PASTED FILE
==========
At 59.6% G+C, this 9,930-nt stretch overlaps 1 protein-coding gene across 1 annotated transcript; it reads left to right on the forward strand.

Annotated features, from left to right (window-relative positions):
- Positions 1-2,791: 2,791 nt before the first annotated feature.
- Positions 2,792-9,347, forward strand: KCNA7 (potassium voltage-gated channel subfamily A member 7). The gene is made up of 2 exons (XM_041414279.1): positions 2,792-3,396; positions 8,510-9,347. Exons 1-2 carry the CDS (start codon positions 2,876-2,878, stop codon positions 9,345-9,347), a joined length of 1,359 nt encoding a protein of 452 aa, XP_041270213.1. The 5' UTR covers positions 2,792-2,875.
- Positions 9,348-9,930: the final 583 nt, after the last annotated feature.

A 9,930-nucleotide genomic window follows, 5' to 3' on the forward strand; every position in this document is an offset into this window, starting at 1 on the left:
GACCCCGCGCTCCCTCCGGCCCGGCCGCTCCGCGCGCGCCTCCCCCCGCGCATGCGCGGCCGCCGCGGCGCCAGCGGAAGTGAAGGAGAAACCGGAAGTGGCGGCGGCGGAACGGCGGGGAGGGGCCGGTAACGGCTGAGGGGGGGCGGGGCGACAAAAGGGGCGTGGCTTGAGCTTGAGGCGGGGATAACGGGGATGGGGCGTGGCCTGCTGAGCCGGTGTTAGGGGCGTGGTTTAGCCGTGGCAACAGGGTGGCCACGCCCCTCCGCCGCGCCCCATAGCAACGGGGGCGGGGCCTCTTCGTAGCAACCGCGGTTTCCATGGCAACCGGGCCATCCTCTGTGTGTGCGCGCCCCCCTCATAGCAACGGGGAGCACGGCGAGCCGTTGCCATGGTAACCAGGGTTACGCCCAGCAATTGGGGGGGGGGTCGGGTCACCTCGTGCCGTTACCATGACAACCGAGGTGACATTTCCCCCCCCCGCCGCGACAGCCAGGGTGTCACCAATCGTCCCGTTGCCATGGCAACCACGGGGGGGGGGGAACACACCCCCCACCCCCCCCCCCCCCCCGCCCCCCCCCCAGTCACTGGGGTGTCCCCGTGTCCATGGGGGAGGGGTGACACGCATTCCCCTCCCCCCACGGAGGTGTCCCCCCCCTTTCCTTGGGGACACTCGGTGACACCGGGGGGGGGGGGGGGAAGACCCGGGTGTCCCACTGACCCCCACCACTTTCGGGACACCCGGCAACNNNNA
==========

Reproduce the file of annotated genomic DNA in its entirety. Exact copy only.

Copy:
At 59.6% G+C, this 9,930-nt stretch overlaps 1 protein-coding gene across 1 annotated transcript; it reads left to right on the forward strand.

Annotated features, from left to right (window-relative positions):
- Positions 1-2,791: 2,791 nt before the first annotated feature.
- Positions 2,792-9,347, forward strand: KCNA7 (potassium voltage-gated channel subfamily A member 7). The gene is made up of 2 exons (XM_041414279.1): positions 2,792-3,396; positions 8,510-9,347. Exons 1-2 carry the CDS (start codon positions 2,876-2,878, stop codon positions 9,345-9,347), a joined length of 1,359 nt encoding a protein of 452 aa, XP_041270213.1. The 5' UTR covers positions 2,792-2,875.
- Positions 9,348-9,930: the final 583 nt, after the last annotated feature.

A 9,930-nucleotide genomic window follows, 5' to 3' on the forward strand; every position in this document is an offset into this window, starting at 1 on the left:
GACCCCGCGCTCCCTCCGGCCCGGCCGCTCCGCGCGCGCCTCCCCCCGCGCATGCGCGGCCGCCGCGGCGCCAGCGGAAGTGAAGGAGAAACCGGAAGTGGCGGCGGCGGAACGGCGGGGAGGGGCCGGTAACGGCTGAGGGGGGGCGGGGCGACAAAAGGGGCGTGGCTTGAGCTTGAGGCGGGGATAACGGGGATGGGGCGTGGCCTGCTGAGCCGGTGTTAGGGGCGTGGTTTAGCCGTGGCAACAGGGTGGCCACGCCCCTCCGCCGCGCCCCATAGCAACGGGGGCGGGGCCTCTTCGTAGCAACCGCGGTTTCCATGGCAACCGGGCCATCCTCTGTGTGTGCGCGCCCCCCTCATAGCAACGGGGAGCACGGCGAGCCGTTGCCATGGTAACCAGGGTTACGCCCAGCAATTGGGGGGGGGGTCGGGTCACCTCGTGCCGTTACCATGACAACCGAGGTGACATTTCCCCCCCCCGCCGCGACAGCCAGGGTGTCACCAATCGTCCCGTTGCCATGGCAACCACGGGGGGGGGGGAACACACCCCCCACCCCCCCCCCCCCCCCGCCCCCCCCCCAGTCACTGGGGTGTCCCCGTGTCCATGGGGGAGGGGTGACACGCATTCCCCTCCCCCCACGGAGGTGTCCCCCCCCTTTCCTTGGGGACACTCGGTGACACCGGGGGGGGGGGGGGGAAGACCCGGGTGTCCCACTGACCCCCACCACTTTCGGGACACCCGGCAACNNNNA